Petition to Stop the BC Seal Cull Before it Starts

Numerous readers of this blog have asked us what they can do to help voice their concern about the seal cull before it starts.

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We have discovered – and signed – this petition directed at Jonathan Wilkinson, Minister of Fisheries for the DFO Canada. If you’d like to do the same, here’s the link.

It's an easy thing to do. So easy, some ask if there’s any value to signing petitions. To which we respond: “Of course there is!” Change.org is the world’s largest e-petitioning website. Under its “victories” page, the organization lists many successful campaigns (including abolishment of the tampon tax to ending the sale of eggs from caged hens in UK supermarkets).

This particular petition, penned by the Animal Alliance of Canada, states the facts as follows:

“An annual quota to kill thousands of pinnipeds, seals and sea lions, is being proposed by a group of commercial and sport fishers called the Pacific Balance Pinniped Society (PBPS).  They initially want to cut the current population in half by killing 50,000 pinnipeds in a derby style cull with rifles, clubs, and crossbows. We are trying to stop this inhumane, unscientific, and profit driven mass killing before it starts.

Why is this happening?

PBPS has been trying to convince the public and the government that there is an overpopulation of pinnipeds in the Salish Sea which are compromising the recovery of the Southern Resident Killer Whale (SRKW) population. They argue that the pinnipeds are eating too many juvenile chinook salmon which the SRKWs eat once they have matured.

However, the true reason for their proposal is that they want to create a market for seal and sea lion meat and skin on the west coast of Canada. There is evidence they are sending samples from 30 seals, killed by First Nations, to the Canadian Food Inspection Agency to test and see if it is safe for human and animal consumption. 

 

Is there evidence to support this?

No. This is a classic bait and switch by the fishing industry to try and blame other wildlife for the decline of the SRKW population, when it is the fishing industry itself who has contributed significantly to the decline. 

Seals were hunted relentlessly by the fishing industry, who see them as competition, in decades past until their numbers were down to only about 10,000. At that point the government stepped in to protect them. Their population has recovered and has been stable for 20 years. There is no evidence to support overpopulation in this context.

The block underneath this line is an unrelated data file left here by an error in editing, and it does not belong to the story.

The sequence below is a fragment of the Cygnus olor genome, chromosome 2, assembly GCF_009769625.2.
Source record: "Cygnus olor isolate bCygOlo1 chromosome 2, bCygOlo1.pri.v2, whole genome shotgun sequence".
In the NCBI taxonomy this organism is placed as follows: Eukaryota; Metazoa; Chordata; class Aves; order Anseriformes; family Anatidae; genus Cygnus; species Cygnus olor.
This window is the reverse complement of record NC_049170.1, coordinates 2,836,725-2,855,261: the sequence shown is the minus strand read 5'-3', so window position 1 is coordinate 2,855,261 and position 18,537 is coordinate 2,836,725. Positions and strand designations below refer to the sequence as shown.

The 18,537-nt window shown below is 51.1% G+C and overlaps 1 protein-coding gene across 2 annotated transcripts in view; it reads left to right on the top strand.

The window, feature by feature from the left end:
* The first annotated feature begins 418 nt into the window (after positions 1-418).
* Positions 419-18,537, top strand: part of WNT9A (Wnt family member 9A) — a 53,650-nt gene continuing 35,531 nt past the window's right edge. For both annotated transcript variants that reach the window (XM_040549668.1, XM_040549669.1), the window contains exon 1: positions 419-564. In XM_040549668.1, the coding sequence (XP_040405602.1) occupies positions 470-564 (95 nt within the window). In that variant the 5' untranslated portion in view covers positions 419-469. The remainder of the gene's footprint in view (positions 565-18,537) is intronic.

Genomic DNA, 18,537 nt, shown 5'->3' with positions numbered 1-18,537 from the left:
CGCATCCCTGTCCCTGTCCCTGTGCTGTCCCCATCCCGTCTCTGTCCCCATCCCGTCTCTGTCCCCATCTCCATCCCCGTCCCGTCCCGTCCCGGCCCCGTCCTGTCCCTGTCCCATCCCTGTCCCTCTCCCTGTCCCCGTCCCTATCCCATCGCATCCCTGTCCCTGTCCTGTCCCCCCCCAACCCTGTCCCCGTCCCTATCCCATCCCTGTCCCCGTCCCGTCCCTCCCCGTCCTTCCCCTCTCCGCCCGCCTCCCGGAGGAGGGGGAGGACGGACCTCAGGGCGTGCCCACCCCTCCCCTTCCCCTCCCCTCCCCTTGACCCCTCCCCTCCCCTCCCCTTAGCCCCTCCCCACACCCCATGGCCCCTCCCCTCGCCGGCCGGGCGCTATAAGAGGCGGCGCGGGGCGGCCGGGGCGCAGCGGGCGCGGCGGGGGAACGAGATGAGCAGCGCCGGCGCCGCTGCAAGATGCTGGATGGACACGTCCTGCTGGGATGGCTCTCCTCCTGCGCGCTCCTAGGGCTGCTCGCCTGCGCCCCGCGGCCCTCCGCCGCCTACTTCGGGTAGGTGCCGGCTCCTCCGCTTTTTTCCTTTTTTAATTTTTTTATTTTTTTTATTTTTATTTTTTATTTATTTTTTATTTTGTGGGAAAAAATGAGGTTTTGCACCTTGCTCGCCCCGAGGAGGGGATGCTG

Furthermore, transient killer whale populations eat seals and reducing their numbers significantly could have adverse effects on this population. Also, only about 4% of a seals diet is salmon with the rest being primarily hake and herring. Hake are a major salmon smolt predator, so killing seals could increase the population of hake and further decrease the salmon population. 

No matter how you cut it, killing seals to save salmon is just bad science. 

 

The bottom line

Killing one group of animals to protect another that are suffering due to anthropogenic causes is unethical, bad public policy, and could have significant negative consequences on other species and their ecosystem. 

However, there is substantial evidence to support that we need to protect the Southern Resident Killer Whale population by decreasing commercial and recreational marine traffic in their environment, place a moratorium on chinook salmon fisheries, and create protected areas for them to live without human interference. 

We cannot allow profit-driven industry dictate irresponsible wildlife management policy to our federal government. That is why we are calling on the Minister of Fisheries and Oceans Canada, Jonathan Wilkinson, to stop this seal slaughter before it starts — do not endorse the killing of seals and sea lions.”

Jordan Reichert

Animal Alliance of Canada



The Animal Alliance of Canada (AAC) is a federally incorporated non-profit organization committed to the protection of all animals and to the promotion of a harmonious relationship among humans, non-humans and the environment. As a non-profit, they use electoral politics and lobbying as strategies to make the legislators pass sound animal and environmental protection laws.

AAC was founded in August of 1990. They have supporters across Canada and are funded entirely by private donations. If you would like to donate, click here.